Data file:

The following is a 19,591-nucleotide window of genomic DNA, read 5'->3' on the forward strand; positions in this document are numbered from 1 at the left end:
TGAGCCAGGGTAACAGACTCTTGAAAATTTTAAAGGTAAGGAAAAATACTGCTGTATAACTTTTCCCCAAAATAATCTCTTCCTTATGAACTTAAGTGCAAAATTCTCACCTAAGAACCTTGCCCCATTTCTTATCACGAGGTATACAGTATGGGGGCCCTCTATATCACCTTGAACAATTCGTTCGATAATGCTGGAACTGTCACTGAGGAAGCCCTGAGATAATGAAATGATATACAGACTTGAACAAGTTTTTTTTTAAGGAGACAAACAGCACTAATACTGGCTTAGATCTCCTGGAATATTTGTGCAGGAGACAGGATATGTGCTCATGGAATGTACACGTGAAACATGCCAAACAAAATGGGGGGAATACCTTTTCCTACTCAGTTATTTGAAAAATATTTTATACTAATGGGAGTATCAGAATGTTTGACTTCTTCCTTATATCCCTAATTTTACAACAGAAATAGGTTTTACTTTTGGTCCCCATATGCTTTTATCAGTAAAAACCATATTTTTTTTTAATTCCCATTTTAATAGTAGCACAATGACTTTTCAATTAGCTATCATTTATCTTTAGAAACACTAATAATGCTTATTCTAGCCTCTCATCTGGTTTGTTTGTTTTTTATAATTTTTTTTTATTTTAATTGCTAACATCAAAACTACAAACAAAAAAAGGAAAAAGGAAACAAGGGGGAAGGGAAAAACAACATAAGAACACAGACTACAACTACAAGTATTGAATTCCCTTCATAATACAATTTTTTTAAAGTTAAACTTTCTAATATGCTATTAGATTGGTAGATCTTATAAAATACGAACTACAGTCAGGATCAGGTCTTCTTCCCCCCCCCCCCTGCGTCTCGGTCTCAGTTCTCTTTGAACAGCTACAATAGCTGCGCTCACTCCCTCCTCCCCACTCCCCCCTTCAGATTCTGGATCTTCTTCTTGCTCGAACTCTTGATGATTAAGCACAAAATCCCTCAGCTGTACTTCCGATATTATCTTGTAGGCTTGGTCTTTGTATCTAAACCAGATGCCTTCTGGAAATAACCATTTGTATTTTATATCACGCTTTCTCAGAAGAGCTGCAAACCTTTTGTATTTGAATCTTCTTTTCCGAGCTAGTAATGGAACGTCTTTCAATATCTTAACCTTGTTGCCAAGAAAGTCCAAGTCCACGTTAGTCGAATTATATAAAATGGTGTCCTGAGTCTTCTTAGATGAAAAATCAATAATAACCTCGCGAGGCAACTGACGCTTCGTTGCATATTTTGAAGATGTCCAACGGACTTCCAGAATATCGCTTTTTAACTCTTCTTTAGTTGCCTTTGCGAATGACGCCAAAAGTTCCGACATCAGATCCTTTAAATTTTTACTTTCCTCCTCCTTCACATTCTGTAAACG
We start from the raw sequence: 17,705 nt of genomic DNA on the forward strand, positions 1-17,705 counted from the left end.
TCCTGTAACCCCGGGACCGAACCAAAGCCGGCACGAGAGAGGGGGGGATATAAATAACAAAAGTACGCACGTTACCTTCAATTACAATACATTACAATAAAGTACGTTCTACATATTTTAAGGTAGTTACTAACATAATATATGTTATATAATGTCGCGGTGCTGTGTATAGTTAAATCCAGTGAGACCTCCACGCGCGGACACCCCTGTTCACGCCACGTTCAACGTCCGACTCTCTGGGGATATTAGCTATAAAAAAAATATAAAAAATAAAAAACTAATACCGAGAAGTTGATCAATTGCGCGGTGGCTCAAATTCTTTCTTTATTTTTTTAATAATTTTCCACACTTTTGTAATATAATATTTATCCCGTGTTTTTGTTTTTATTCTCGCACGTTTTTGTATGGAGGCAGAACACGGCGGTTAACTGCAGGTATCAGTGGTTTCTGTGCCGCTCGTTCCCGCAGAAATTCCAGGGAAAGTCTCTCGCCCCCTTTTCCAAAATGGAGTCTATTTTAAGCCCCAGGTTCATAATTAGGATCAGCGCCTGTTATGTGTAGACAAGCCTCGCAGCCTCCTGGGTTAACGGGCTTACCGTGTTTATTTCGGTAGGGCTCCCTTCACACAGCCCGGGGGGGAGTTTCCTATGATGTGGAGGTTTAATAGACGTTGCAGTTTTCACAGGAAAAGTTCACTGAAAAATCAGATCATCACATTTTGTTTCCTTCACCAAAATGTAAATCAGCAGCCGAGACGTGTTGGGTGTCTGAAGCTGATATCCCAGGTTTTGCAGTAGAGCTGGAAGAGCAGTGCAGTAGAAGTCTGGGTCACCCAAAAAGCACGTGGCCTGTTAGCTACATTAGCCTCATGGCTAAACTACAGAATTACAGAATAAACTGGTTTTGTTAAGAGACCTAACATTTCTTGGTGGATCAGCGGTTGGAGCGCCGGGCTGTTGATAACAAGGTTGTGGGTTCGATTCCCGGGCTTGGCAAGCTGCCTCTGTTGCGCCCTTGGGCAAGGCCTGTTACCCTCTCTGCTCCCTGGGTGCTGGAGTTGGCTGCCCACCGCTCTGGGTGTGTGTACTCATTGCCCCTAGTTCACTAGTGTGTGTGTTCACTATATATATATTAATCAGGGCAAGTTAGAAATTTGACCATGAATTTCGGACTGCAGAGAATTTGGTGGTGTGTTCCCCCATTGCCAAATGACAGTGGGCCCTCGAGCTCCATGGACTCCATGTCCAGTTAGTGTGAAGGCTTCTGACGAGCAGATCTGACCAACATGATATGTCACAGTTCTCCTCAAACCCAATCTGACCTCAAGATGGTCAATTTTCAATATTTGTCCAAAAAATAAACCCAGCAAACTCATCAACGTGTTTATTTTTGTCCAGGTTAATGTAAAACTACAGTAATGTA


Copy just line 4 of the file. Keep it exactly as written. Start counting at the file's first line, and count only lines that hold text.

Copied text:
TCCTGTAACCCCGGGACCGAACCAAAGCCGGCACGAGAGAGGGGGGGATATAAATAACAAAAGTACGCACGTTACCTTCAATTACAATACATTACAATAAAGTACGTTCTACATATTTTAAGGTAGTTACTAACATAATATATGTTATATAATGTCGCGGTGCTGTGTATAGTTAAATCCAGTGAGACCTCCACGCGCGGACACCCCTGTTCACGCCACGTTCAACGTCCGACTCTCTGGGGATATTAGCTATAAAAAAAATATAAAAAATAAAAAACTAATACCGAGAAGTTGATCAATTGCGCGGTGGCTCAAATTCTTTCTTTATTTTTTTAATAATTTTCCACACTTTTGTAATATAATATTTATCCCGTGTTTTTGTTTTTATTCTCGCACGTTTTTGTATGGAGGCAGAACACGGCGGTTAACTGCAGGTATCAGTGGTTTCTGTGCCGCTCGTTCCCGCAGAAATTCCAGGGAAAGTCTCTCGCCCCCTTTTCCAAAATGGAGTCTATTTTAAGCCCCAGGTTCATAATTAGGATCAGCGCCTGTTATGTGTAGACAAGCCTCGCAGCCTCCTGGGTTAACGGGCTTACCGTGTTTATTTCGGTAGGGCTCCCTTCACACAGCCCGGGGGGGAGTTTCCTATGATGTGGAGGTTTAATAGACGTTGCAGTTTTCACAGGAAAAGTTCACTGAAAAATCAGATCATCACATTTTGTTTCCTTCACCAAAATGTAAATCAGCAGCCGAGACGTGTTGGGTGTCTGAAGCTGATATCCCAGGTTTTGCAGTAGAGCTGGAAGAGCAGTGCAGTAGAAGTCTGGGTCACCCAAAAAGCACGTGGCCTGTTAGCTACATTAGCCTCATGGCTAAACTACAGAATTACAGAATAAACTGGTTTTGTTAAGAGACCTAACATTTCTTGGTGGATCAGCGGTTGGAGCGCCGGGCTGTTGATAACAAGGTTGTGGGTTCGATTCCCGGGCTTGGCAAGCTGCCTCTGTTGCGCCCTTGGGCAAGGCCTGTTACCCTCTCTGCTCCCTGGGTGCTGGAGTTGGCTGCCCACCGCTCTGGGTGTGTGTACTCATTGCCCCTAGTTCACTAGTGTGTGTGTTCACTATATATATATTAATCAGGGCAAGTTAGAAATTTGACCATGAATTTCGGACTGCAGAGAATTTGGTGGTGTGTTCCCCCATTGCCAAATGACAGTGGGCCCTCGAGCTCCATGGACTCCATGTCCAGTTAGTGTGAAGGCTTCTGACGAGCAGATCTGACCAACATGATATGTCACAGTTCTCCTCAAACCCAATCTGACCTCAAGATGGTCAATTTTCAATATTTGTCCAAAAAATAAACCCAGCAAACTCATCAACGTGTTTATTTTTGTCCAGGTTAATGTAAAACTACAGTAATGTA